Prime Minister Jacinda Ardern has slammed the National Party over its stance on the UN migration compact, but is stopping short of calling for Simon Bridges to resign over it.

And while she wouldn't say whether she thought National was trying to court far-right voters, she did not dispute Winston Peters' description of the movement opposing the compact as neo-Nazi.

Peters, leader of New Zealand First and Deputy Prime Minister, called for Bridges' resignation at the weekend after it was revealed that police were investigating death threats made against him.

This followed video footage, revealed by Newshub, from the start of the year of a Christchurch protest against the compact in which protesters called for Peters to be hanged.


Among the protesters was Philip Arps, who has been sentenced to 21 months' jail for sharing the gunman's video of the Christchurch terror attack. He also delivered a pig's head to Al Noor mosque in 2016.

The Government signed up to the compact at the end of last year despite claims from the National Party that it would restrict the ability of future governments to decide on which migrants were welcome and which weren't.

Legal advice from Crown Law and the Ministry of Foreign Affairs and Trade confirmed that the compact was not legally binding, nor did it restrict New Zealand from setting its own migration policies.

But National leader Simon Bridges stood by his earlier stance, saying in a statement that New Zealand should decide its immigration settings, not the United Nations.

He noted that the US and Australia have not signed the compact.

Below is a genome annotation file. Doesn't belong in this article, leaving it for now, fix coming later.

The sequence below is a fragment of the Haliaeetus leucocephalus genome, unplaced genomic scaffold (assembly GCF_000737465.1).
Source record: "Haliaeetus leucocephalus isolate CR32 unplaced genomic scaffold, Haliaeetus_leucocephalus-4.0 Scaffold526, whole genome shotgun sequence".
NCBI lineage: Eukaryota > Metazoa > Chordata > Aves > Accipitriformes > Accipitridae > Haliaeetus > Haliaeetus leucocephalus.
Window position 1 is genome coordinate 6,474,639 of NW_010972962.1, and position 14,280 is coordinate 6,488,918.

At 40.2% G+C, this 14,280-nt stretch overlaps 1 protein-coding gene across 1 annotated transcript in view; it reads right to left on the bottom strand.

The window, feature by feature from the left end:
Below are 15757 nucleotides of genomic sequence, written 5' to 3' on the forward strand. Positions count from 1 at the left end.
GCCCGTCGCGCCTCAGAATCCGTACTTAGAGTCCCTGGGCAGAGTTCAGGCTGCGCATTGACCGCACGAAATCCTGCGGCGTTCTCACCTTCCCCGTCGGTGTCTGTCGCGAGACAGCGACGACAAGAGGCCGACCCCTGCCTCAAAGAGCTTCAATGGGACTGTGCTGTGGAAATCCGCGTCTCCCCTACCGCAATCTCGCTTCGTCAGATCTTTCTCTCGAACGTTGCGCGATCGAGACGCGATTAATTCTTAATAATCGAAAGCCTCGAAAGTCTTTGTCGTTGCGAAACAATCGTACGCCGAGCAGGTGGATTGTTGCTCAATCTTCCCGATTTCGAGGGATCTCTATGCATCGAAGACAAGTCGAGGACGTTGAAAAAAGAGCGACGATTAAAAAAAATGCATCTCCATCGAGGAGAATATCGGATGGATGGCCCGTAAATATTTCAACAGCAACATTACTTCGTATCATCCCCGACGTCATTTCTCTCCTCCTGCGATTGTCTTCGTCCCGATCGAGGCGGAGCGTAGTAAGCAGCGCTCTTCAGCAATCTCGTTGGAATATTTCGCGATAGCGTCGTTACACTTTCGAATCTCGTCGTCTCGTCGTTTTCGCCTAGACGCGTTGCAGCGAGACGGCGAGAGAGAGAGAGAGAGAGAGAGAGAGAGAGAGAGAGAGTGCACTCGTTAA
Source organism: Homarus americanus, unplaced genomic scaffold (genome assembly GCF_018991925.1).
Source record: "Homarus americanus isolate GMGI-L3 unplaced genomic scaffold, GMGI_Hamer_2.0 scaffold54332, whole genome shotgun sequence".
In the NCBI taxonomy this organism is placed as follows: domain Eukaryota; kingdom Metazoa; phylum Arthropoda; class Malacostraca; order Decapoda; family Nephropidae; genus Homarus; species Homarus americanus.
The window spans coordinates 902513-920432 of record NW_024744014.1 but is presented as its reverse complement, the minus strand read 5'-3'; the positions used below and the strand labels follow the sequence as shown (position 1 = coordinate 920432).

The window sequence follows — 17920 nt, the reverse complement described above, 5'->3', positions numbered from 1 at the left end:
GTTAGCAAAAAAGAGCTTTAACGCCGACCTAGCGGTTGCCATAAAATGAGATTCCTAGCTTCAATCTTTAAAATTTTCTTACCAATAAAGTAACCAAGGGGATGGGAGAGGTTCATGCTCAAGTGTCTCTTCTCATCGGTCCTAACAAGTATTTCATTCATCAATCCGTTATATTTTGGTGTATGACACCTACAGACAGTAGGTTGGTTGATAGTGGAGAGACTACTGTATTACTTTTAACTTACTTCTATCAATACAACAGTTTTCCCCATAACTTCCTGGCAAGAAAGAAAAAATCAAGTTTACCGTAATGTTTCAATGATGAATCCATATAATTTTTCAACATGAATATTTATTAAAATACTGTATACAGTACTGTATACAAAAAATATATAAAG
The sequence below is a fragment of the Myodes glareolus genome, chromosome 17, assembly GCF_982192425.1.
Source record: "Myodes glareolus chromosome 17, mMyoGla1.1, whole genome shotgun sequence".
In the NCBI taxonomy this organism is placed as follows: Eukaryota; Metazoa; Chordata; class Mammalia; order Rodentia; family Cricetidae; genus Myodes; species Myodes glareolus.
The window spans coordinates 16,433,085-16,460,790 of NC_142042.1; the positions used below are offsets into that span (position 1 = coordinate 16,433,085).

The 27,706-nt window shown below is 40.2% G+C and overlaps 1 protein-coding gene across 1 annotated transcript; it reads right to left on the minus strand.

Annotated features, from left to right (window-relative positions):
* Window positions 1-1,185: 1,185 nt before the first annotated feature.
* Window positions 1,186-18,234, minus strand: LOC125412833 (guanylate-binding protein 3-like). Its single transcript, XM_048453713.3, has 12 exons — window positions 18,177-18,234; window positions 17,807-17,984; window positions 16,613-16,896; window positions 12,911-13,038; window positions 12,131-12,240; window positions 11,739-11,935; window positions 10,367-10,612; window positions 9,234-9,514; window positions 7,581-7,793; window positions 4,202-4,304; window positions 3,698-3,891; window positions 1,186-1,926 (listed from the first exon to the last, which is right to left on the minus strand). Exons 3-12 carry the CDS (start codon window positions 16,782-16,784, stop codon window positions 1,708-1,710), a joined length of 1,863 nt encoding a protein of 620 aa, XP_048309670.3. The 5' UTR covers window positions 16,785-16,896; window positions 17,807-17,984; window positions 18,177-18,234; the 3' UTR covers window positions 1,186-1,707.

"This Government has become more concerned with impressing the UN, rather than what matter to New Zealanders - and that's immigration being decided by us."

Peters told Newshub that the misinformation around the migration pact, particularly the incorrect view that it would be binding on signatories, was based on propaganda from Austrian neo-Nazis, in particular far-right movement leader Martin Sellner.

That made Bridges' position as leader untenable and he should resign, Peters said.


Ardern would not say whether Bridges should resign when asked by media today, but she said National's position on the compact was irresponsible.

"I did hold concerns because we weren't having a debate that was anchored in the facts.

"They claimed that we wouldn't hold sovereignty over our own borders - that was totally factually incorrect and remains incorrect. We would never sign away the sovereignty of the maintenance of our own immigration policy.

"What they were saying was just wrong. And the movement around it was by a very particular group who had a very particular desire, and you can see by those who jumped on that bandwagon what they were trying to do."

Asked whether National was trying to appeal to the far-right voters, she said: "That's really ultimately for them to answer."

She said she hadn't seen that kind of position from "mainstream political parties in New Zealand".


Former NZ First MP Tau Henare questioned on Twitter whether it was ironic for Peters to call for Bridges to resign.

The National Party set up an online petition opposing the compact, but removed it after the March 15 attack.

Bridges added he did not condone any threats made against politicians.

Ardern, who has previously received death threats including from anti-1080 people, said she did not have a "tally" on threats against her, and left it to police or the diplomatic protection squad to handle risks to her safety.